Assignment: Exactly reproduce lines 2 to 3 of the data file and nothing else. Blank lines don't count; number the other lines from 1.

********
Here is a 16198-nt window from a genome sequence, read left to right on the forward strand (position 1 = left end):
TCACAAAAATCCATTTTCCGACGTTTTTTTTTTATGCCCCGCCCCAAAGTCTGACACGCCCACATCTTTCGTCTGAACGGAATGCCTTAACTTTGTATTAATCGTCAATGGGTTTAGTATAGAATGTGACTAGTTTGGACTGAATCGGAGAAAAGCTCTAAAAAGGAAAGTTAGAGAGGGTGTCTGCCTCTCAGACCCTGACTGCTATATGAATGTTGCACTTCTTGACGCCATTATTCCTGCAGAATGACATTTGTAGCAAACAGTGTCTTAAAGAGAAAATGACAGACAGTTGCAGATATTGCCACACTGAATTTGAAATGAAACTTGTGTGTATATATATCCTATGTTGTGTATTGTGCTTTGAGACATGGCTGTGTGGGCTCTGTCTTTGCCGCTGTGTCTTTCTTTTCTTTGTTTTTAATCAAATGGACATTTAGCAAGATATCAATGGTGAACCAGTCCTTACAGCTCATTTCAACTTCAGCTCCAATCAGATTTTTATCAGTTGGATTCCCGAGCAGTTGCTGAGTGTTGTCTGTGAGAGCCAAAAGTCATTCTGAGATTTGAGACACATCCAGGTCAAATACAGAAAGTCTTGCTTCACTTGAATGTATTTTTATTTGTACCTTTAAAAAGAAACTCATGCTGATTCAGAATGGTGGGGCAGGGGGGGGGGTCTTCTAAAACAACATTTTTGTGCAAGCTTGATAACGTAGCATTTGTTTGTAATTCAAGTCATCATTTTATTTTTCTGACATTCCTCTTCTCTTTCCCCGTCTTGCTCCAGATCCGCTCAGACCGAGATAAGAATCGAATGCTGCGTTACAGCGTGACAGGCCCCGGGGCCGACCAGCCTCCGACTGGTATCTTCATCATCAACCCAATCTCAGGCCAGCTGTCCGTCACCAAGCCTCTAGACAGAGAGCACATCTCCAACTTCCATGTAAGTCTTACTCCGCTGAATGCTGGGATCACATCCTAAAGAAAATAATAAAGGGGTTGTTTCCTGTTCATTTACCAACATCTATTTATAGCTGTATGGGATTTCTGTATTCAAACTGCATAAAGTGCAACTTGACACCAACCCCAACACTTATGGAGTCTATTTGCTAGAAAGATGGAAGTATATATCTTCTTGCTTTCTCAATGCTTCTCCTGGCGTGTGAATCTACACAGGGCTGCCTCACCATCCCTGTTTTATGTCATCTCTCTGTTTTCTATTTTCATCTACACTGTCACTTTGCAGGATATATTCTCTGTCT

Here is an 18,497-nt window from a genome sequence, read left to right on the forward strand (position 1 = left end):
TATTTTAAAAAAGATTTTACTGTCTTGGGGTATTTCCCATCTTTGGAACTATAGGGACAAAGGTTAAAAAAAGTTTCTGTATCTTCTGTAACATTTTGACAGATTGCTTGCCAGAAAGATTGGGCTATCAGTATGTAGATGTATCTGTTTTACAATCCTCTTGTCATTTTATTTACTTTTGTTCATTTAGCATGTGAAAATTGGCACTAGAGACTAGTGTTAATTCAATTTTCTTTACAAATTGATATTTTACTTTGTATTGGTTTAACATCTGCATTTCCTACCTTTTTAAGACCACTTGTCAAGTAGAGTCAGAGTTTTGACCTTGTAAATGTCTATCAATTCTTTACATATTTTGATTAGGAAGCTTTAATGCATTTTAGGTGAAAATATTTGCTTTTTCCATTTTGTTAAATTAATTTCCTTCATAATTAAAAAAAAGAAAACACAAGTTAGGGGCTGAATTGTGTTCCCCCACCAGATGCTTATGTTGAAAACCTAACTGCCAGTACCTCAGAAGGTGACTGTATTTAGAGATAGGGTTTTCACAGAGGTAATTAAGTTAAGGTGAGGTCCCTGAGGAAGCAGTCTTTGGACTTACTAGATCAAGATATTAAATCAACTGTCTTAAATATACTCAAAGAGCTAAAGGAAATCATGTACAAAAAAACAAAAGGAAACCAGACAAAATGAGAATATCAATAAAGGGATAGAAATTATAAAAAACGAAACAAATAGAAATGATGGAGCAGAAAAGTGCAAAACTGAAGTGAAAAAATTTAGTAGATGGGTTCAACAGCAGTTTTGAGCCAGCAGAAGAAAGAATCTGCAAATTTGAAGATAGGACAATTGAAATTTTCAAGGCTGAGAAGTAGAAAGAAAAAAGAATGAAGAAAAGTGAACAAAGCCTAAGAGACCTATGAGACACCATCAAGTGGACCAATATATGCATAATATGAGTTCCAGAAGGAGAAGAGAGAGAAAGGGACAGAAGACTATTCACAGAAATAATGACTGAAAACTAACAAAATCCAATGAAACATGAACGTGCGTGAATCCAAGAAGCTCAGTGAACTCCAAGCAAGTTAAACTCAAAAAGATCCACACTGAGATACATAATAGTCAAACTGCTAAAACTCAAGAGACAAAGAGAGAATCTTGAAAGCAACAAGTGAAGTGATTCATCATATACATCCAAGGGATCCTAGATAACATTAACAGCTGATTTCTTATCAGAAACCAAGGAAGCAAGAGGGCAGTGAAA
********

TCACAAAAATCCATTTTCCGACGTTTTTTTTTTATGCCCCGCCCCAAAGTCTGACACGCCCACATCTTTCGTCTGAACGGAATGCCTTAACTTTGTATTAATCGTCAATGGGTTTAGTATAGAATGTGACTAGTTTGGACTGAATCGGAGAAAAGCTCTAAAAAGGAAAGTTAGAGAGGGTGTCTGCCTCTCAGACCCTGACTGCTATATGAATGTTGCACTTCTTGACGCCATTATTCCTGCAGAATGACATTTGTAGCAAACAGTGTCTTAAAGAGAAAATGACAGACAGTTGCAGATATTGCCACACTGAATTTGAAATGAAACTTGTGTGTATATATATCCTATGTTGTGTATTGTGCTTTGAGACATGGCTGTGTGGGCTCTGTCTTTGCCGCTGTGTCTTTCTTTTCTTTGTTTTTAATCAAATGGACATTTAGCAAGATATCAATGGTGAACCAGTCCTTACAGCTCATTTCAACTTCAGCTCCAATCAGATTTTTATCAGTTGGATTCCCGAGCAGTTGCTGAGTGTTGTCTGTGAGAGCCAAAAGTCATTCTGAGATTTGAGACACATCCAGGTCAAATACAGAAAGTCTTGCTTCACTTGAATGTATTTTTATTTGTACCTTTAAAAAGAAACTCATGCTGATTCAGAATGGTGGGGCAGGGGGGGGGGTCTTCTAAAACAACATTTTTGTGCAAGCTTGATAACGTAGCATTTGTTTGTAATTCAAGTCATCATTTTATTTTTCTGACATTCCTCTTCTCTTTCCCCGTCTTGCTCCAGATCCGCTCAGACCGAGATAAGAATCGAATGCTGCGTTACAGCGTGACAGGCCCCGGGGCCGACCAGCCTCCGACTGGTATCTTCATCATCAACCCAATCTCAGGCCAGCTGTCCGTCACCAAGCCTCTAGACAGAGAGCACATCTCCAACTTCCATGTAAGTCTTACTCCGCTGAATGCTGGGATCACATCCTAAAGAAAATAATAAAGGGGTTGTTTCCTGTTCATTTACCAACATCTATTTATAGCTGTATGGGATTTCTGTATTCAAACTGCATAAAGTGCAACTTGACACCAACCCCAACACTTATGGAGTCTATTTGCTAGAAAGATGGAAGTATATATCTTCTTGCTTTCTCAATGCTTCTCCTGGCGTGTGAATCTACACAGGGCTGCCTCACCATCCCTGTTTTATGTCATCTCTCTGTTTTCTATTTTCATCTACACTGTCACTTTGCAGGATATATTCTCTGTCT

Here is an 18,497-nt window from a genome sequence, read left to right on the forward strand (position 1 = left end):